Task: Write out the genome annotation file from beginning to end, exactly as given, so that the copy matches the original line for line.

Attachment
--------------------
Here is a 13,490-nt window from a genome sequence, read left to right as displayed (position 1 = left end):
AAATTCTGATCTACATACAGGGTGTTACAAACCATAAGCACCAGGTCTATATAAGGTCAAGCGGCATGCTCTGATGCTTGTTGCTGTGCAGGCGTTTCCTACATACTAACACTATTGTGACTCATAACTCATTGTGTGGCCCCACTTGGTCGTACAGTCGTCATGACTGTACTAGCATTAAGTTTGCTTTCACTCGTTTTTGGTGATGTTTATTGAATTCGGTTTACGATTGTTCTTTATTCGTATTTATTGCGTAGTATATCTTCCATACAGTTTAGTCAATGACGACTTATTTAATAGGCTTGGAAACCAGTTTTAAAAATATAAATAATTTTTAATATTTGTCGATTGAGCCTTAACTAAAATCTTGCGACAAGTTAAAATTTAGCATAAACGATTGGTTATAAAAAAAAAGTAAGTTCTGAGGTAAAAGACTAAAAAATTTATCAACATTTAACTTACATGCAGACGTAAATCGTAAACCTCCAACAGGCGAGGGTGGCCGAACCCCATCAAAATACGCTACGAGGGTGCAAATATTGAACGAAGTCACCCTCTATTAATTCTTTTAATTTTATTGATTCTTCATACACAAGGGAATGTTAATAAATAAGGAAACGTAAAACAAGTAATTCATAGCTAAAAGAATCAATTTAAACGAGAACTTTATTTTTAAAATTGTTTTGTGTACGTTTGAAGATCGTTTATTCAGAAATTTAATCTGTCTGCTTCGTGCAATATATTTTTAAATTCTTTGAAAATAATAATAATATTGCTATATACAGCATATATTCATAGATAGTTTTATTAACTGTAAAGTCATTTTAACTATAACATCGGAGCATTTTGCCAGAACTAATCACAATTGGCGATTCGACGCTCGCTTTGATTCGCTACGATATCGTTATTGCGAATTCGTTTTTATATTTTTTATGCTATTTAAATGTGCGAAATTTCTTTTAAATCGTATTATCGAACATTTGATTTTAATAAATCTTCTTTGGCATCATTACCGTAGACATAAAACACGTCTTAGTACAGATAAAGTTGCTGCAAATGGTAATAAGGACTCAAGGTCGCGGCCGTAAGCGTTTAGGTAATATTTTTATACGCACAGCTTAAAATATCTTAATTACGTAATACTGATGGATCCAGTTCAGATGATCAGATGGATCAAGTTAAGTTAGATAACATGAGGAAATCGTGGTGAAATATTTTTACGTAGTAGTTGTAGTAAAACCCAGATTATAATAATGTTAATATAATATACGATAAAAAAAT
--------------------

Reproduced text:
Here is a 13,490-nt window from a genome sequence, read left to right as displayed (position 1 = left end):
AAATTCTGATCTACATACAGGGTGTTACAAACCATAAGCACCAGGTCTATATAAGGTCAAGCGGCATGCTCTGATGCTTGTTGCTGTGCAGGCGTTTCCTACATACTAACACTATTGTGACTCATAACTCATTGTGTGGCCCCACTTGGTCGTACAGTCGTCATGACTGTACTAGCATTAAGTTTGCTTTCACTCGTTTTTGGTGATGTTTATTGAATTCGGTTTACGATTGTTCTTTATTCGTATTTATTGCGTAGTATATCTTCCATACAGTTTAGTCAATGACGACTTATTTAATAGGCTTGGAAACCAGTTTTAAAAATATAAATAATTTTTAATATTTGTCGATTGAGCCTTAACTAAAATCTTGCGACAAGTTAAAATTTAGCATAAACGATTGGTTATAAAAAAAAAGTAAGTTCTGAGGTAAAAGACTAAAAAATTTATCAACATTTAACTTACATGCAGACGTAAATCGTAAACCTCCAACAGGCGAGGGTGGCCGAACCCCATCAAAATACGCTACGAGGGTGCAAATATTGAACGAAGTCACCCTCTATTAATTCTTTTAATTTTATTGATTCTTCATACACAAGGGAATGTTAATAAATAAGGAAACGTAAAACAAGTAATTCATAGCTAAAAGAATCAATTTAAACGAGAACTTTATTTTTAAAATTGTTTTGTGTACGTTTGAAGATCGTTTATTCAGAAATTTAATCTGTCTGCTTCGTGCAATATATTTTTAAATTCTTTGAAAATAATAATAATATTGCTATATACAGCATATATTCATAGATAGTTTTATTAACTGTAAAGTCATTTTAACTATAACATCGGAGCATTTTGCCAGAACTAATCACAATTGGCGATTCGACGCTCGCTTTGATTCGCTACGATATCGTTATTGCGAATTCGTTTTTATATTTTTTATGCTATTTAAATGTGCGAAATTTCTTTTAAATCGTATTATCGAACATTTGATTTTAATAAATCTTCTTTGGCATCATTACCGTAGACATAAAACACGTCTTAGTACAGATAAAGTTGCTGCAAATGGTAATAAGGACTCAAGGTCGCGGCCGTAAGCGTTTAGGTAATATTTTTATACGCACAGCTTAAAATATCTTAATTACGTAATACTGATGGATCCAGTTCAGATGATCAGATGGATCAAGTTAAGTTAGATAACATGAGGAAATCGTGGTGAAATATTTTTACGTAGTAGTTGTAGTAAAACCCAGATTATAATAATGTTAATATAATATACGATAAAAAAAT